In July of 2009, the couple was charged with stealing Irina's identity and stealing more than $37,000 from the missing woman. They had used her money to go on a shopping spree, buying, among other items, expensive matching watches. They certainly stole her money and identity, but had they killed her?

Before her disappearance, Irina had told others that she was expecting a call from a person she only knows as Dmitriy, and that she was afraid of him. The couple had maintained their innocence, theorizing that she moved back to her native Ukraine. They stated they did not know her.

But later on, Dmitriy admitted that, okay, he did know Irina. She had tutored him in English, and once, he lent her money to buy some furniture.

The fact that he knew Irina, and had stolen her identity nearly immediately after she was last seen as enough to arrest him for Irina's murder. He was also charged in relation to the death of Viktor Alekseyev, a jewelry importer who's dismembered body was found in New Jersey the year before. When the police dug up the couple's basement looking for Irina, they found nothing, but found belongings of the dismembered man.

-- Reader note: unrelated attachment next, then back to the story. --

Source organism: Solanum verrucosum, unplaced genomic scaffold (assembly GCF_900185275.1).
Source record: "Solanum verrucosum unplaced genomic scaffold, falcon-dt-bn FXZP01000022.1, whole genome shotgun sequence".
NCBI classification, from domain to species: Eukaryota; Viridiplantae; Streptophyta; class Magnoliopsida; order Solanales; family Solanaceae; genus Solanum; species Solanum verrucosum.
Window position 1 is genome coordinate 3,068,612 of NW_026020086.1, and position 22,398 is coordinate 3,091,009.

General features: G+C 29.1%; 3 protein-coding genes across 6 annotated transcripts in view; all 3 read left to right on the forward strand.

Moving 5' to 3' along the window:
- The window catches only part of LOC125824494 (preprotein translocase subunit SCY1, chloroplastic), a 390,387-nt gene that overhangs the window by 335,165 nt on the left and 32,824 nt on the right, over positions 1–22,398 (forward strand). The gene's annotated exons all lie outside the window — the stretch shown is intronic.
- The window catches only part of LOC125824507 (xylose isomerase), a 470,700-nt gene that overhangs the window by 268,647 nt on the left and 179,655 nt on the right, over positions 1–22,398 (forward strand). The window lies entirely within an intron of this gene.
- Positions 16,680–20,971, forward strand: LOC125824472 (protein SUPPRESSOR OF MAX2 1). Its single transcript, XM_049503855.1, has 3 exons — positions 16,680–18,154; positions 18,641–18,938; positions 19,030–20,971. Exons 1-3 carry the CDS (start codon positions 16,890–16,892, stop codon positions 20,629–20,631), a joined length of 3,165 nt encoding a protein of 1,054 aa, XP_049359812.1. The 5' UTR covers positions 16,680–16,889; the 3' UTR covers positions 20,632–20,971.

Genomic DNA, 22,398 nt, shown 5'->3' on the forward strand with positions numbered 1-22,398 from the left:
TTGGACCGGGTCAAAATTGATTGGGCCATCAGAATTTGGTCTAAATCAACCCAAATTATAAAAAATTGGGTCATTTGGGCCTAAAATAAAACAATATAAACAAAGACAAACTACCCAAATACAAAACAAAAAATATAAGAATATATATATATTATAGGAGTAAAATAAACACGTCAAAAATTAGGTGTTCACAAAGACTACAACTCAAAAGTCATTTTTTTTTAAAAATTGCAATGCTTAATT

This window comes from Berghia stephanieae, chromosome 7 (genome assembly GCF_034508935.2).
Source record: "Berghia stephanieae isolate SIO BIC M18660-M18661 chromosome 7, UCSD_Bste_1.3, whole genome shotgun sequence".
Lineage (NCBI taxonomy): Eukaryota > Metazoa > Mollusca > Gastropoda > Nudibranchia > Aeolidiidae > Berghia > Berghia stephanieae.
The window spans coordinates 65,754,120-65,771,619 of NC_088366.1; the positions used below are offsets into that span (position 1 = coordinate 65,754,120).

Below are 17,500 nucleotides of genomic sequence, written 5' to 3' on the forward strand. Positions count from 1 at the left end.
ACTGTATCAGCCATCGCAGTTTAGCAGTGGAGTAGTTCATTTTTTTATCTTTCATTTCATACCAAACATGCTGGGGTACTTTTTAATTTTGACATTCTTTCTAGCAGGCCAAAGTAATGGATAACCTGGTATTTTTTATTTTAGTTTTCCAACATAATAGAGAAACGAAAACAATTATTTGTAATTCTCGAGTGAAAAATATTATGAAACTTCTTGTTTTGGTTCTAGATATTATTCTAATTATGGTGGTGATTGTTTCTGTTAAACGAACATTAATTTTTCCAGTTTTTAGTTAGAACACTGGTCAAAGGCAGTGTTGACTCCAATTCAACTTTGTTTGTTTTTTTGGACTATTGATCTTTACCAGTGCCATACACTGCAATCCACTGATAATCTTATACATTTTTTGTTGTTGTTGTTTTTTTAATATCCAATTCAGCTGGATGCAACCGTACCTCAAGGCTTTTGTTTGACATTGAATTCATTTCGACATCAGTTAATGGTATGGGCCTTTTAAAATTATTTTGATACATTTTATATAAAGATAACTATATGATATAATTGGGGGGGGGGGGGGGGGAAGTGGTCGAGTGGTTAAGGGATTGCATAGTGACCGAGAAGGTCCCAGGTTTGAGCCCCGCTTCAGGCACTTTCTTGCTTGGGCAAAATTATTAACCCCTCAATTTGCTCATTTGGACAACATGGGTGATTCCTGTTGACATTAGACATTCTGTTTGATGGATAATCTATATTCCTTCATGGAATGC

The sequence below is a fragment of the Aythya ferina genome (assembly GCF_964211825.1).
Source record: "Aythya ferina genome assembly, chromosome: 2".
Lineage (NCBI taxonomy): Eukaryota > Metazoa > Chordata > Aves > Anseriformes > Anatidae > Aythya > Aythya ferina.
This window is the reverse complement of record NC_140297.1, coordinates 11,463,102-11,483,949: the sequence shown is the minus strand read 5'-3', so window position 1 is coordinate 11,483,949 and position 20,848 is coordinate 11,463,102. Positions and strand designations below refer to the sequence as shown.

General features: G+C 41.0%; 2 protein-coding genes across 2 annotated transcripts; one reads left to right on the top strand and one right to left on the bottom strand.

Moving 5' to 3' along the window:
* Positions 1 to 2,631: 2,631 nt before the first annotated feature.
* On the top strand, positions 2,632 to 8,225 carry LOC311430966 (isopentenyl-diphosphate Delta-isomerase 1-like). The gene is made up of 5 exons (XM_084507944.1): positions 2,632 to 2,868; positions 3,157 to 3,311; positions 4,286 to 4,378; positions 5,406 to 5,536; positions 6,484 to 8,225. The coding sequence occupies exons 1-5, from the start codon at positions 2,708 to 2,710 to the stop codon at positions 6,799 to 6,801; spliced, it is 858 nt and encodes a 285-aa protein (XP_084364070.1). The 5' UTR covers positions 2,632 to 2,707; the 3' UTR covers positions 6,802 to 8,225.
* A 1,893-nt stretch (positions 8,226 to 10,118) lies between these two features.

On top of this, the Yakovlevs are suspects in the disappearance of Michael Klein, a NYPD employee who was a victim of identity theft. He went missing in 2003. Dmitriy was charged with stealing his identity, but nothing directly related to his disappearance or likely death. He claimed that both Michael and Irina had owed him money, so they had given him permission to use the cards as repayment for the debt they owed him.

Julia pleaded guilty to identity theft in March 2011, but claims she had nothing to do with Irina's disappearance and that she does not know where she is. She faced only 2 years in prison while her husband was convicted of all 15 charges brought against him, including the murders of Irina and Viktor. He was sentenced to 30 years in prison.